The new legislation will ensure that Swedish governments stay on track with the climate targets. Photo: © Niklas – Fotolia.com
Climate law adopted in Sweden
Sweden has decided on a Climate Framework, which requires the government to work towards climate targets and report annually to parliament. One target is climate neutrality by 2045, and “negative emissions” after that.
On June 15, 2017, the Swedish parliament made several decisions on climate policy.
The Climate Act requires the government to present a climate report in its budget bill, each October, and an action plan every four years in accordance with the various climate targets.
Hopefully, this will maintain focus on climate policy, and embarrass governments whose policy does not follow the dotted line towards the targets and timetables.
One target is that by 2030, non-ETS emissions will be at least 63 per cent lower than emissions in 1990, at least 75 per cent lower by 2040, and zero by 2045.
“Supplementary measures” are permitted, such as increased uptake of carbon dioxide by forests or by investing in various climate projects abroad. But they are limited to a maximum of 8 percentage points by 2030 and 2 percentage points by 2040.
There is a specific goal for domestic transport (except aviation, which is covered by ETS). Emissions will have to be reduced by at least 70 per cent by 2030 compared to 2010.
The transport target sounds demanding, but emissions dropped from 19 Mton of CO2e in 2010 to 16 Mton in 2016, due to a combination of rapidly increasing biofuels and improved vehicle efficiency (from a very low starting point). So the target is not unreachable if there is a rapid uptake of electric cars (or hydrogen cars). Some measures will soon be implemented, such as fuel quotas for forcing in more biofuels and the bonus-malus vehicle taxation system, which rewards efficient cars and punishes gas guzzlers.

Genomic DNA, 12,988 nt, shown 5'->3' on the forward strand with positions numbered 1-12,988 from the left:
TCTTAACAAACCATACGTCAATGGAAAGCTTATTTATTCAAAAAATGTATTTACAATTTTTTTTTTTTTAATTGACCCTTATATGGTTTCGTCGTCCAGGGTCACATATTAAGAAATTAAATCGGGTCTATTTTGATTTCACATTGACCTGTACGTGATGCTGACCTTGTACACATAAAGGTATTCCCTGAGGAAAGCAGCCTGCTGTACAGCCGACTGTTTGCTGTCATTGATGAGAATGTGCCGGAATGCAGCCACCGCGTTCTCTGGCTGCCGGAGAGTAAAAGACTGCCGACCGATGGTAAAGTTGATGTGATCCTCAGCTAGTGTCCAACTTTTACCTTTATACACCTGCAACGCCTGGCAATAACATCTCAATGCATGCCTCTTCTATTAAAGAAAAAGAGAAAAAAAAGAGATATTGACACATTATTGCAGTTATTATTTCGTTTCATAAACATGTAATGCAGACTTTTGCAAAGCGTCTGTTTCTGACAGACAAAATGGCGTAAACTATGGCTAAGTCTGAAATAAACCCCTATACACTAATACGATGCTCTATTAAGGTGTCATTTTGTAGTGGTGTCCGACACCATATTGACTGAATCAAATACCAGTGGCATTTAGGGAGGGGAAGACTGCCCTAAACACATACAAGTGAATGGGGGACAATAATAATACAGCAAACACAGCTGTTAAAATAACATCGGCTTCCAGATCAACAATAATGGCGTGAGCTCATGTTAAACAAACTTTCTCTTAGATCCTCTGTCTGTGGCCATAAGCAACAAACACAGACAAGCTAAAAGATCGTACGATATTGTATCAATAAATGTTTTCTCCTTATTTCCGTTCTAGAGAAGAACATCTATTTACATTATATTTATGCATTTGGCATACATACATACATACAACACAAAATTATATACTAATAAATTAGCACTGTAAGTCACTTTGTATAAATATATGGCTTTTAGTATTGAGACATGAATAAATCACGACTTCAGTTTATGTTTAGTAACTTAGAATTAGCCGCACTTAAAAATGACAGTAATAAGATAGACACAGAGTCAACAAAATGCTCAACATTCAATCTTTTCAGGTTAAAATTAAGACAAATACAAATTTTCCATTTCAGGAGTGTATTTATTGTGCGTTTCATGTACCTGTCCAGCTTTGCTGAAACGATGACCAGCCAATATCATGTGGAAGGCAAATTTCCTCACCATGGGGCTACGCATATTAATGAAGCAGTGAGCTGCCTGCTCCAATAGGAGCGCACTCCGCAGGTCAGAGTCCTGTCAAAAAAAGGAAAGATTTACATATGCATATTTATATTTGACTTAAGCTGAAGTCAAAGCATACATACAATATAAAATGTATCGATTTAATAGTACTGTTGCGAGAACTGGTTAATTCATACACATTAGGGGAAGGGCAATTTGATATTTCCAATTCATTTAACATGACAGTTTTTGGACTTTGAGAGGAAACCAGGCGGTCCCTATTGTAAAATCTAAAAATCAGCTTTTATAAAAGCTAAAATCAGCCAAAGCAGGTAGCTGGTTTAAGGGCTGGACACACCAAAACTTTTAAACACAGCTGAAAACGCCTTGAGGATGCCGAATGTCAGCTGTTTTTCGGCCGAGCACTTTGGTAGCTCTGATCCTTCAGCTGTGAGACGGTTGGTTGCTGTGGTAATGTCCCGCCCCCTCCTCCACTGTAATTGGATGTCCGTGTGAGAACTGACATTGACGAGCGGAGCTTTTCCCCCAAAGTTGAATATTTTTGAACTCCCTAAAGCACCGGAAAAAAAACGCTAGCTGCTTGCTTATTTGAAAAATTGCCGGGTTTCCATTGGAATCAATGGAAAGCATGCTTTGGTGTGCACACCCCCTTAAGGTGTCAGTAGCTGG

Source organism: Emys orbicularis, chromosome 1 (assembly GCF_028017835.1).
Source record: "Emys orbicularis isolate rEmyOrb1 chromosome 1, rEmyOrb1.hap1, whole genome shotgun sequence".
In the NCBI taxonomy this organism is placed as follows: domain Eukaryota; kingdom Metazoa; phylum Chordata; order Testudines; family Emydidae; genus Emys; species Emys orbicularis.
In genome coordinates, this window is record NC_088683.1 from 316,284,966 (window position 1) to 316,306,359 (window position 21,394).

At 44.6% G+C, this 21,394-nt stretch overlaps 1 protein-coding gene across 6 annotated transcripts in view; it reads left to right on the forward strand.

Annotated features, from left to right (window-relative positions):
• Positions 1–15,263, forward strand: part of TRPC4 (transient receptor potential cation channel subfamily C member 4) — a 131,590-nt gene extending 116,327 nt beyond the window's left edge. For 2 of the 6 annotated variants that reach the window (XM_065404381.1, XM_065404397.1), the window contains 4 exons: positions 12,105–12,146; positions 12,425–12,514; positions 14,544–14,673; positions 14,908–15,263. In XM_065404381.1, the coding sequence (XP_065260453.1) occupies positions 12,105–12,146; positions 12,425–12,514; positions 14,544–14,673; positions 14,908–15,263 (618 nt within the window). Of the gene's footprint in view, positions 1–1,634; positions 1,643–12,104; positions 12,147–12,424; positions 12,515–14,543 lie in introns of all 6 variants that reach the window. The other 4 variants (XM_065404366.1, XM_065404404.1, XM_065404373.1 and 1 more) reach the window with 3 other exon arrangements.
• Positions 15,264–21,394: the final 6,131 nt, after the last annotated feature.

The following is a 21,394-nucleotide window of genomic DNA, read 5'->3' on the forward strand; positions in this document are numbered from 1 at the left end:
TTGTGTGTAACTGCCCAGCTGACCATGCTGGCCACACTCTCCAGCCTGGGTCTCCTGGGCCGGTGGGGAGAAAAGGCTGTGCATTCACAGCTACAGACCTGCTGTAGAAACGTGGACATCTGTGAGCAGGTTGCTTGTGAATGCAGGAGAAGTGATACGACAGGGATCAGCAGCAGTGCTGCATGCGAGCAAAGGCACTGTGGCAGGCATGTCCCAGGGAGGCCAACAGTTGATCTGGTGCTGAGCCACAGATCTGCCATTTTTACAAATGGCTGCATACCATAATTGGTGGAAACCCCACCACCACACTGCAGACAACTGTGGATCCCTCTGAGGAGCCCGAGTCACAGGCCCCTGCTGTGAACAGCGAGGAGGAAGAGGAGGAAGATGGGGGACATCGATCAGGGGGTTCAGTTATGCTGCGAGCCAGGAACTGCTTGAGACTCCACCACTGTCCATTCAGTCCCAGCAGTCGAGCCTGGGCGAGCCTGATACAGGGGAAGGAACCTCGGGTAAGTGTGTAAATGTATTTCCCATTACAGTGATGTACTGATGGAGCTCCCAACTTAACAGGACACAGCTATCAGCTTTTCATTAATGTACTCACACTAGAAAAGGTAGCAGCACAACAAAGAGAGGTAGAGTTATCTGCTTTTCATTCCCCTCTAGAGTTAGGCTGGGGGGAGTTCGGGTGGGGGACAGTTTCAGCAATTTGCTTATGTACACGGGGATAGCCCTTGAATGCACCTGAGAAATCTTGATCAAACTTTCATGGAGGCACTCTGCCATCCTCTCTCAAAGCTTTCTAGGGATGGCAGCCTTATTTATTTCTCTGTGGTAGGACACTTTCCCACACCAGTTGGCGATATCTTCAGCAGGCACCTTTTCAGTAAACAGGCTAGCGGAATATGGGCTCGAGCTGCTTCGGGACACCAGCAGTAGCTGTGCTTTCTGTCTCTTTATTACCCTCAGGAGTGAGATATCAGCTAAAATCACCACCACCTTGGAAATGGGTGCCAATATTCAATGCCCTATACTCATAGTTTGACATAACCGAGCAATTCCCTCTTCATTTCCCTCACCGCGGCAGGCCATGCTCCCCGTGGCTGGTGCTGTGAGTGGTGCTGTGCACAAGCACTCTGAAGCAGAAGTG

One reason to believe that the climate law, and associated targets, really binds the government to the mast is that all major parties are behind it, except a right-wing populist party, the Sweden Democrats.
This means that whatever government emerges from the election due by September 2018, it will be held responsible for delivering a climate policy that does not deviate far from the dotted line to 2030.
The first four-year Action Plan will be submitted to parliament in 2019 and will contain the following elements:
- Emission data since latest inventory (which seems to mean quarterly or monthly data)
- Prognosis of emission reductions
- Results of previous measures to reduce emissions
- Planned measures for emission reductions, with a timetable
- Estimates of results of decided and planned measures and how they can contribute to target achievement
- An assessment of additional policy measure options to achieve goals (global and national)
The law is specific. It will be hard for a government to come to Parliament without a plan.
One flaw is that targets leave out emissions under the ETS, as if the emissions in this sector are either a solved problem or outside national control.
ETS emissions in Sweden were 19.7 Mton CO2 out of an estimated total GHG emission of 53.6 Mtons of CO2e, or 37 per cent of the total.
It is however not true that this sector is a no-go area for politics. The power and heat sectors, and the paper and pulp industry, have been largely decarbonised thanks to several national and local policy measures before and after the ETS was introduced. One of them is the green certificate system, which has paved the way for a lot of bio-CHP and wind power. Several energy-saving programmes have involved ETS industries. And in August 2017 the government announced the Industrial Climate Leap, which will spend 30 million euros per year between 2018 and 2040 on feasibility studies and investments in carbon-intensive industries such as steel, cement and refineries.
Obviously promises for spending in the 2030s cannot be taken at face value. But at least there is a plan B if ETS does not work.
Sweden had more nuclear power per capita than any other nation in 2016, but nuclear is not seen as a part of the climate solution. It is not even mentioned in the 66-page Climate Framework bill. There is severe disagreement on nuclear power in Swedish politics, but by 2020, at most 6 of the original 12 reactors will be operative.